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Monday, November 5, 2012

Interior Design is Just Like I Imagined

I am being interviewed this week by several interior design students from different colleges (part of their homework assignments). I was thinking about how I could tell them what it is like to be an interior designer and thought I would show them my week.

Monday:  I shopped for drapery hardware and installed drapes. I figured out that we needed a few more panels, so I placed that order. Those will be installed next week.
Tuesday:  I delivered four red chairs that I was able to sell because of the Dream Room Competition. Then I visited a client to check on our progress and decide on the accessories we still need to purchase.


Wednesday: The salon project was completed and we passed on the keys. I then met with a new client for a kitchen remodel. I wrote and sent out the contract.

Thursday: Picked up the last of the supplies for the little ADA bathroom and met with our carpenter to get all the little details just right. I also picked up this cute child’s chair from the upholsterer for one of our littlest clients.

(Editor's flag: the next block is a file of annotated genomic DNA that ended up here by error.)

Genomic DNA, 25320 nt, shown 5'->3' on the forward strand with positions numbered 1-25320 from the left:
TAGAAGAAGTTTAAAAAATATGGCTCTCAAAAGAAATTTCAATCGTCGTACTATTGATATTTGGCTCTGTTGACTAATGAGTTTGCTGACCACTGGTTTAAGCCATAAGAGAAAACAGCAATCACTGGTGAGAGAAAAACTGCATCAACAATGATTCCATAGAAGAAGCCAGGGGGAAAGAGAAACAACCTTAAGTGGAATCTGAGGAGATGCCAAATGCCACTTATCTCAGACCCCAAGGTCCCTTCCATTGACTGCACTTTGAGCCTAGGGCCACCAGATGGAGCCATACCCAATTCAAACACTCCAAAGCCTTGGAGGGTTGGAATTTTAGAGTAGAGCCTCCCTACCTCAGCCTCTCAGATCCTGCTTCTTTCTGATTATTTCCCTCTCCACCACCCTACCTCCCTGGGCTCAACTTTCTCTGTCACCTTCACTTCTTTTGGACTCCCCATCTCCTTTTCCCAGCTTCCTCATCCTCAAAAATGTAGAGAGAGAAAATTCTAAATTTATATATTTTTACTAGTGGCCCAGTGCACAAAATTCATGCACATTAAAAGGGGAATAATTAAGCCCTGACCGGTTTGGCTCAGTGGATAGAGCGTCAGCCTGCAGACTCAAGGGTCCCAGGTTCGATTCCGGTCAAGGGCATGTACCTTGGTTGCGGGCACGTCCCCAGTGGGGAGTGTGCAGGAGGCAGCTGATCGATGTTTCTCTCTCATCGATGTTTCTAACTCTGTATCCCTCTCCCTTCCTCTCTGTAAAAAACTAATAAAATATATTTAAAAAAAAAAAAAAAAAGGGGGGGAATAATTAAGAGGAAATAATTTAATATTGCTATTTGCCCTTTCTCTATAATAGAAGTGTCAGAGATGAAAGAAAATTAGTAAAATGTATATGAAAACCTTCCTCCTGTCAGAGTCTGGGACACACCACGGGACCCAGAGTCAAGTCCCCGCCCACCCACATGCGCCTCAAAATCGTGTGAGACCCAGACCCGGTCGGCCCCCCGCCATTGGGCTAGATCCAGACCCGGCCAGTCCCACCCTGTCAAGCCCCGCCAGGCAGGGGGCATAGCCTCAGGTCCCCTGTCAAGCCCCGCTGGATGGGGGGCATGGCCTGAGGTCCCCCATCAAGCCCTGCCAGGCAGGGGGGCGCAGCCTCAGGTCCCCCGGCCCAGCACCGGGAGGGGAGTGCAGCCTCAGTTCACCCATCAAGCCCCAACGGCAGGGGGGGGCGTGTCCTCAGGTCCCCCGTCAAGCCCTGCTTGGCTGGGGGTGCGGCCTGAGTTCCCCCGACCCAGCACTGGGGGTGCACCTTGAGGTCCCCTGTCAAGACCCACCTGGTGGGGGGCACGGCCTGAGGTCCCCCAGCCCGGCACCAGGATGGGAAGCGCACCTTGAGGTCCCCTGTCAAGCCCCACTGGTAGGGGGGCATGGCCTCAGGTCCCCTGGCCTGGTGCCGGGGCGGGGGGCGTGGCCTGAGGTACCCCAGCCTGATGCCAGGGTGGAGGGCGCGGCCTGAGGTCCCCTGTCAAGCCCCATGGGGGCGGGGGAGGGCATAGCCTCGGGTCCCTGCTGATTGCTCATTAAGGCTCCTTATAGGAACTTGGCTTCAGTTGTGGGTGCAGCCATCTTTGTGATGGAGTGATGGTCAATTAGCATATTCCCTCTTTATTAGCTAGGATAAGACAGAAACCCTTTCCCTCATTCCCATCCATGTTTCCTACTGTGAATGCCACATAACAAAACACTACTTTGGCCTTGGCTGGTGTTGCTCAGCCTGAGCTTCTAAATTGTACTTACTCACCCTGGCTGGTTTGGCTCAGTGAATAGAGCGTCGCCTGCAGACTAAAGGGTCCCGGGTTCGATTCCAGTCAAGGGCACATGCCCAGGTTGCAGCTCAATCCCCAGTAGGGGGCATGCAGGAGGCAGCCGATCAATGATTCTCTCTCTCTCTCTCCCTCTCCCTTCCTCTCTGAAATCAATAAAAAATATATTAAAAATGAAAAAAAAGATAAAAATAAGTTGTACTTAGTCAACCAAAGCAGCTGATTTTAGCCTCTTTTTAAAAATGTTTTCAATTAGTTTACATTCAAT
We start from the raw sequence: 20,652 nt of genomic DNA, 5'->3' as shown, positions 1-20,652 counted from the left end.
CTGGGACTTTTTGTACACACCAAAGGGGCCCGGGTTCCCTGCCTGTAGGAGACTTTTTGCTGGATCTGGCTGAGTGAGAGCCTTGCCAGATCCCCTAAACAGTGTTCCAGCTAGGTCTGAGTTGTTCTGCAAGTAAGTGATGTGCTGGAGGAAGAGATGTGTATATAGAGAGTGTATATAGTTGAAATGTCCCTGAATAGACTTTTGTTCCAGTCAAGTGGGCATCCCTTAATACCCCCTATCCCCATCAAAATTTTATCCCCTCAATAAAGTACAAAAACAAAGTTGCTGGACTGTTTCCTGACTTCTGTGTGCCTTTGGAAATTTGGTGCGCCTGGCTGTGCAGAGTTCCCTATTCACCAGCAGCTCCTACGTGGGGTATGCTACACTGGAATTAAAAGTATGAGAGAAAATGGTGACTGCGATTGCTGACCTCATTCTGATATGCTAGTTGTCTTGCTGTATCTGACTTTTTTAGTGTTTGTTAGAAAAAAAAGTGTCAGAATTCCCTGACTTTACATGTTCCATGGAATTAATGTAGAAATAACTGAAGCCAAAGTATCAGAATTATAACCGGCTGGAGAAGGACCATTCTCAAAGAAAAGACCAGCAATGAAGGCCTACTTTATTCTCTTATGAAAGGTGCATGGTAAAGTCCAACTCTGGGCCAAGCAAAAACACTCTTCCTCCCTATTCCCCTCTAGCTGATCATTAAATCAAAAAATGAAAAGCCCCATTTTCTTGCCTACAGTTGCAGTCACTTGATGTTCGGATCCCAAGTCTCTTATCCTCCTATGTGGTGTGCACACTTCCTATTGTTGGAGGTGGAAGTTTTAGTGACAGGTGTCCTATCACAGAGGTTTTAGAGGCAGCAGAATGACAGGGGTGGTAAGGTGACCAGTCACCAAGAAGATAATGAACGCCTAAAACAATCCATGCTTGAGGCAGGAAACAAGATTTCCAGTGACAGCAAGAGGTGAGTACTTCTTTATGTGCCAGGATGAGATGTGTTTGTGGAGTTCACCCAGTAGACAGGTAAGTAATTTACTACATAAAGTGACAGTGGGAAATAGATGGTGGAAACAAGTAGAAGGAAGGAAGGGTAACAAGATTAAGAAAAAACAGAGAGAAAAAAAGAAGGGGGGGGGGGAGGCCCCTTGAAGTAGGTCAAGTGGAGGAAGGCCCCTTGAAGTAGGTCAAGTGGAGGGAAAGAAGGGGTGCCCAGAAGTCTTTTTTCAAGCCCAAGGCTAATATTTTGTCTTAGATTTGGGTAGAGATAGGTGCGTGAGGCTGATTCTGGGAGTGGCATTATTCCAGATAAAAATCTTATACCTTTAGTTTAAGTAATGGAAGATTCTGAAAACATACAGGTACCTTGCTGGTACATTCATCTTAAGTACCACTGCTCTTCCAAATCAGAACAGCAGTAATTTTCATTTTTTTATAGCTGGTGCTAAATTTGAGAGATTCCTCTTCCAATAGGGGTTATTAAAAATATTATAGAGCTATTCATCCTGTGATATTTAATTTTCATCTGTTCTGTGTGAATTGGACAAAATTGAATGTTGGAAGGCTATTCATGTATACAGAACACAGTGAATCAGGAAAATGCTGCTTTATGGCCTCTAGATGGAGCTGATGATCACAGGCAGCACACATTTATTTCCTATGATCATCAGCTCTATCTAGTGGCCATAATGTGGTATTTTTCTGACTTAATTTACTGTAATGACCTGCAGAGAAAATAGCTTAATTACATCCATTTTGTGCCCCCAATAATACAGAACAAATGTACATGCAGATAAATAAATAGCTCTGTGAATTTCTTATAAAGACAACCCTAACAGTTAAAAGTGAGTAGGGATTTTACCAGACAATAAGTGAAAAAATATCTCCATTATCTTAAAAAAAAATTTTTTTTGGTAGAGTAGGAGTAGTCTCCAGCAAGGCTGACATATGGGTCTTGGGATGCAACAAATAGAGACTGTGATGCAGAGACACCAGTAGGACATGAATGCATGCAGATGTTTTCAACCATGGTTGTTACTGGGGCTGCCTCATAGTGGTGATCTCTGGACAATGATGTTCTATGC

Friday: Rushed around to get all the supplies for a color consultation and then meet with the client to pick just the right color.  I picked up some hand drawings for a drafting project.
Then, of course, there was paperwork, bill paying, phone calls, blogging and tasks for ASID for which I am the financial director.

I wonder if this is what they think it will be like. I think it is just like I imagined and dreamed.

Wednesday, October 31, 2012

A Haunted Row House in NYC Scares Interior Designer - Really!!

kitchen: photo by me
(I don't think the rats are real?)